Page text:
1. Consider buying a hybrid, a diesel (so you can run biodiesel), or an efficient conventional car. (Aim for 40 mpg or more; the Honda Insight gets a whopping 56 to 70 mpg on the highway.) Through 2006, hybrid buyers qualify for a federal tax credit; for details, visit www.fueleconomy.gov. Or forgo a car and familiarize yourself with local public transportation routes. Some buses accommodate bicycles, so you can combine your commute and your workout.

2. Follow manufacturer recommendations for regular maintenance. Clogged air filters send a fuel-rich mixture into your engine; replacing one can boost fuel efficiency by up to 10 percent. Also, keep tires inflated to the recommended psi. Deflated tires mean more rubber—and friction—on the road, which makes your engine work harder.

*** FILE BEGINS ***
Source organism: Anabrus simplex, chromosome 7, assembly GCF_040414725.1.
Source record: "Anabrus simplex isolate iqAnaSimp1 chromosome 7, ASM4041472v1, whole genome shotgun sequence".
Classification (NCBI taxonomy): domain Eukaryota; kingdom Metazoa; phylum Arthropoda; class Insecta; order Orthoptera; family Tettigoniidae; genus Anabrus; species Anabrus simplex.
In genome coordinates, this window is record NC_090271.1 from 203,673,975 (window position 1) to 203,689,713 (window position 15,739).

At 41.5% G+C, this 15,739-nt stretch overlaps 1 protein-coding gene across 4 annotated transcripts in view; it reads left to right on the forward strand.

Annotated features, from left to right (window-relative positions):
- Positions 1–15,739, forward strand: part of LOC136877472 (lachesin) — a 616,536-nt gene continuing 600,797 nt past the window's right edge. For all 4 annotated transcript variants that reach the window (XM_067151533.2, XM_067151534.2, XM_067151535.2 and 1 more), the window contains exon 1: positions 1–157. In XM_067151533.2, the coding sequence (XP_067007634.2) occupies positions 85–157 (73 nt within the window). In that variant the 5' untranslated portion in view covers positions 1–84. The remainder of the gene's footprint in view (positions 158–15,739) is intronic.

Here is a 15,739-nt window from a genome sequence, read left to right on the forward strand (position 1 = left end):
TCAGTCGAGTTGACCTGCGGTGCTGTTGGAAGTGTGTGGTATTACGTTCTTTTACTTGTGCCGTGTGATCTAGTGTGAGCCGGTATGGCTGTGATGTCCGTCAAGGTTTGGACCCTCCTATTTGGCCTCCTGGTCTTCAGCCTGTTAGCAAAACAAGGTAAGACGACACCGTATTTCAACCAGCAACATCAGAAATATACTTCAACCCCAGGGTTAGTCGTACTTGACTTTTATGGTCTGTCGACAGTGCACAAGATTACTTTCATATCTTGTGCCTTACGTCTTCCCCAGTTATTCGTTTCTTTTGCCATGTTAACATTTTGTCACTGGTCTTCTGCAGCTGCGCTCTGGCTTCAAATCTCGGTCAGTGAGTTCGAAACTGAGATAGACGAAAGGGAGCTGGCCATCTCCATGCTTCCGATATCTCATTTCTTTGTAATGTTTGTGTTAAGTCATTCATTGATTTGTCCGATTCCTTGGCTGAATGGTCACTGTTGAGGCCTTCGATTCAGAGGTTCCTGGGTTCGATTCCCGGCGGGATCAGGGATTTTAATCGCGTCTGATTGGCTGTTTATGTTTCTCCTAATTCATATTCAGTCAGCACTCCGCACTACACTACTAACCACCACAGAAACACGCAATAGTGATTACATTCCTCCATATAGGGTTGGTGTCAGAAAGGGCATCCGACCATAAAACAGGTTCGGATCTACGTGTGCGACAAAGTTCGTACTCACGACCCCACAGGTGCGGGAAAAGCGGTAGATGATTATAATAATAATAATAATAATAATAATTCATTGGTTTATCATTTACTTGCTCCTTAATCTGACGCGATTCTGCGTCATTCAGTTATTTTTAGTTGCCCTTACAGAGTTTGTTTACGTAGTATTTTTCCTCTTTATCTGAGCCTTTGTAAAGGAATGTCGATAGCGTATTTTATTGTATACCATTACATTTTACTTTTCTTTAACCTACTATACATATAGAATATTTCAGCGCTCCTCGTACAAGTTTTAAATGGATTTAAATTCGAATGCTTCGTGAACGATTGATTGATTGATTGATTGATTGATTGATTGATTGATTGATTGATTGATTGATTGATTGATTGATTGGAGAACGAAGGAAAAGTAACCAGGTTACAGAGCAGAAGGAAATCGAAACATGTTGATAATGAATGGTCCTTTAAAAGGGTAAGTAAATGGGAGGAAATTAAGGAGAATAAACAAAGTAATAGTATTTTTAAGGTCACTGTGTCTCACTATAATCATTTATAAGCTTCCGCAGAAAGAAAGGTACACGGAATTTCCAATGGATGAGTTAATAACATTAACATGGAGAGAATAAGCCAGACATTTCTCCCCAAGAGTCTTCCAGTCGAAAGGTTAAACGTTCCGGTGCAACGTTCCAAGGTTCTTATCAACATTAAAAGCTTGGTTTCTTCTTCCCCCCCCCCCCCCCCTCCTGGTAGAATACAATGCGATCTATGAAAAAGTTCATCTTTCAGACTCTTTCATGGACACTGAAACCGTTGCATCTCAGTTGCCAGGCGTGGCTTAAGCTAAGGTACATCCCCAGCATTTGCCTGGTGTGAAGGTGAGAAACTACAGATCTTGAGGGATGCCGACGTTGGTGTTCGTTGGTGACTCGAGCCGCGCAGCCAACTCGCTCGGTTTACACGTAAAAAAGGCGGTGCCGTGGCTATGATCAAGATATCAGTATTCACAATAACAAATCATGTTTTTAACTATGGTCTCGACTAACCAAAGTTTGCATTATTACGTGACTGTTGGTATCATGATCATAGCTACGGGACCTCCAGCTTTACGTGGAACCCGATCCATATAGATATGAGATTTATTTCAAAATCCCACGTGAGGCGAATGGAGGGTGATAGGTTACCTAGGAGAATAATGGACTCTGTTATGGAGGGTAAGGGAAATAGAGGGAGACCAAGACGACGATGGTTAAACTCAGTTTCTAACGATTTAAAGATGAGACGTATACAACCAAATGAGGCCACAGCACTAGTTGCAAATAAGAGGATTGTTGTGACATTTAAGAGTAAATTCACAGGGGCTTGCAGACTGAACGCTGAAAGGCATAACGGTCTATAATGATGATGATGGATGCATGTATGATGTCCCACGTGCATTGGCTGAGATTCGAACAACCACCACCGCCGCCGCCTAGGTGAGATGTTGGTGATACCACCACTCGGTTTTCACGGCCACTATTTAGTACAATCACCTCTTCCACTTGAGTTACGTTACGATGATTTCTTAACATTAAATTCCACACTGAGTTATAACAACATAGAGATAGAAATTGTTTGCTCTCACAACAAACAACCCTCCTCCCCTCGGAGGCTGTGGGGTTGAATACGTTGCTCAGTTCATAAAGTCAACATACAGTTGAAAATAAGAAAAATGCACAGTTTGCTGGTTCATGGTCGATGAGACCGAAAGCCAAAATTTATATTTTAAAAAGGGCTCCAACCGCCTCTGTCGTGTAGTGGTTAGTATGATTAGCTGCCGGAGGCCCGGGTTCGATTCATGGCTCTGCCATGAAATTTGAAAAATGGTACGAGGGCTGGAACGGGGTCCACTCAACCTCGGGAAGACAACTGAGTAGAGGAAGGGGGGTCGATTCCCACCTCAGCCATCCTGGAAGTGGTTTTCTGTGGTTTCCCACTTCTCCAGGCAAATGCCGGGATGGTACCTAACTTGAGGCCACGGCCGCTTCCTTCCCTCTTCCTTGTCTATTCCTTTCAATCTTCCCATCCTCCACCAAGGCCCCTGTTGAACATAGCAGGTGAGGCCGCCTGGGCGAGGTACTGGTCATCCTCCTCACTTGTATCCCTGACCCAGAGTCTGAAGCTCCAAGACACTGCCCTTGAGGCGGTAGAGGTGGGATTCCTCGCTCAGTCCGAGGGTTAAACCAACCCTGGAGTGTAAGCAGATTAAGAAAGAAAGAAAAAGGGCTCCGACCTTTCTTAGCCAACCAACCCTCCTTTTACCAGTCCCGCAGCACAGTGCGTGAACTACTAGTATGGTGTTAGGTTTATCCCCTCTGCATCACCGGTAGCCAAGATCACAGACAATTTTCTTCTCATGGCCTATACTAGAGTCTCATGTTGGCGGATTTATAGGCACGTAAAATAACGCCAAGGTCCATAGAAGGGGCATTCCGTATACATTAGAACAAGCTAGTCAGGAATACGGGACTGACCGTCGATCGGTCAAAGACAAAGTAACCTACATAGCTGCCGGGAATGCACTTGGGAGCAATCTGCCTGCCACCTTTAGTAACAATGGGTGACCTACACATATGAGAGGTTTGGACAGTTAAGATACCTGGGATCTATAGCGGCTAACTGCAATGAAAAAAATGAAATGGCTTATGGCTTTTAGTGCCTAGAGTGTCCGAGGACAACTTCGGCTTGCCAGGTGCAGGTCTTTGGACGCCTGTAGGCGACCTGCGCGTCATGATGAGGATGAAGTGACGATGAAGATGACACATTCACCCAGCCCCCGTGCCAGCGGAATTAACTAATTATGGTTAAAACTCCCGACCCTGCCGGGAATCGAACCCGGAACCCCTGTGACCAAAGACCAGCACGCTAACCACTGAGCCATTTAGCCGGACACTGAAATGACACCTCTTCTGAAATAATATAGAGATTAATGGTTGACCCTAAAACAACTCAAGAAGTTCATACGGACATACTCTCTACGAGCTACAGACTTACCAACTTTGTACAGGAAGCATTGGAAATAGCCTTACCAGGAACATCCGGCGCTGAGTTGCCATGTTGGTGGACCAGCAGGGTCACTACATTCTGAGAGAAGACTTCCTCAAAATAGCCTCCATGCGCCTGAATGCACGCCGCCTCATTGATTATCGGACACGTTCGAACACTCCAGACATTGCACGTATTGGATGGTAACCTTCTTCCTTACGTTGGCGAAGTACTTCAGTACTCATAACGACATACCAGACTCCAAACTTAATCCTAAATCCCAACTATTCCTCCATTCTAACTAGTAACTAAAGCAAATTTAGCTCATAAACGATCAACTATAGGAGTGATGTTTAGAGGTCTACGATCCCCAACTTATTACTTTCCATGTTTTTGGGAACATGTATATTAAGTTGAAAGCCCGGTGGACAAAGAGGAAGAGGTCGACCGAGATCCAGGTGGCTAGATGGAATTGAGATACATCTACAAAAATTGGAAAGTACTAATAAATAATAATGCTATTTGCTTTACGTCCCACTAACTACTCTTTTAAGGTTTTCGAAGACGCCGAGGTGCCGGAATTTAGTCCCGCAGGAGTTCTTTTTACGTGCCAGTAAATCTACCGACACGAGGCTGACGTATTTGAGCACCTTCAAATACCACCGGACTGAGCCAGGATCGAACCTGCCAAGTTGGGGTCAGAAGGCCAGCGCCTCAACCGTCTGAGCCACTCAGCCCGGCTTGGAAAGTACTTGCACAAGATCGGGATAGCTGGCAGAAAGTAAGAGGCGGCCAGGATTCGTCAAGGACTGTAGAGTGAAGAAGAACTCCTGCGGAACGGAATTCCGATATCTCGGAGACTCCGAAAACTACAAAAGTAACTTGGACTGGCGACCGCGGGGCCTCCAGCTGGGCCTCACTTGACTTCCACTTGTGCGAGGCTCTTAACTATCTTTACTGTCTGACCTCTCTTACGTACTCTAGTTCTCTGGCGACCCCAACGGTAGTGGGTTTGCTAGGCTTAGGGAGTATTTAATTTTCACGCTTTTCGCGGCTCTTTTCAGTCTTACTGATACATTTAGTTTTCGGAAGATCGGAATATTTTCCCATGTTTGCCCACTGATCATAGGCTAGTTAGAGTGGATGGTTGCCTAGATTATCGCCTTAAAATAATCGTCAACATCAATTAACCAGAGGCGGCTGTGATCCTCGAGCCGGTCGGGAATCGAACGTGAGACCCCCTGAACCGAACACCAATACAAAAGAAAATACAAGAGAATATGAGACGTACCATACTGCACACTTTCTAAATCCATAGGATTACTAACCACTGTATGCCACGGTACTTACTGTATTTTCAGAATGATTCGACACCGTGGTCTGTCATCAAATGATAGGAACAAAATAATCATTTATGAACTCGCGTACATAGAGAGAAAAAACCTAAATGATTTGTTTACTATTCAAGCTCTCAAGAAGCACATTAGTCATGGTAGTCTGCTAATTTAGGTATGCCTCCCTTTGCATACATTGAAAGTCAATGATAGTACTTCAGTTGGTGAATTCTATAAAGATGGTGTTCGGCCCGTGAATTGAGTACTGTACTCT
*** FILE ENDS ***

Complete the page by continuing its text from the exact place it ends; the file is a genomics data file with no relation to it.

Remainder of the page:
3. Don’t play Mario Andretti when the light turns green. Speeding, rapid acceleration, and braking can lower gas mileage by 33 percent at highway speeds and by 5 percent around town.

4. Avoid unnecessary idling. It wastes gas and money, emits more carbon dioxide than regular driving, and causes twice the engine wear of driving at regular speeds. Idling your vehicle for more than 10 seconds uses more fuel than it would take to restart your engine, so unless you’re in traffic, turn your engine off.

5. Combine errands into one trip. Several short trips taken from a cold start can use twice as much fuel as a longer multipurpose trip covering the same distance when the engine is warm.


Sources: U.S. Department of Energy, www.fueleconomy.gov; Environmental Protection Agency, www.epa.gov; National Resources Canada, www.nrcan-rncan.gc.ca.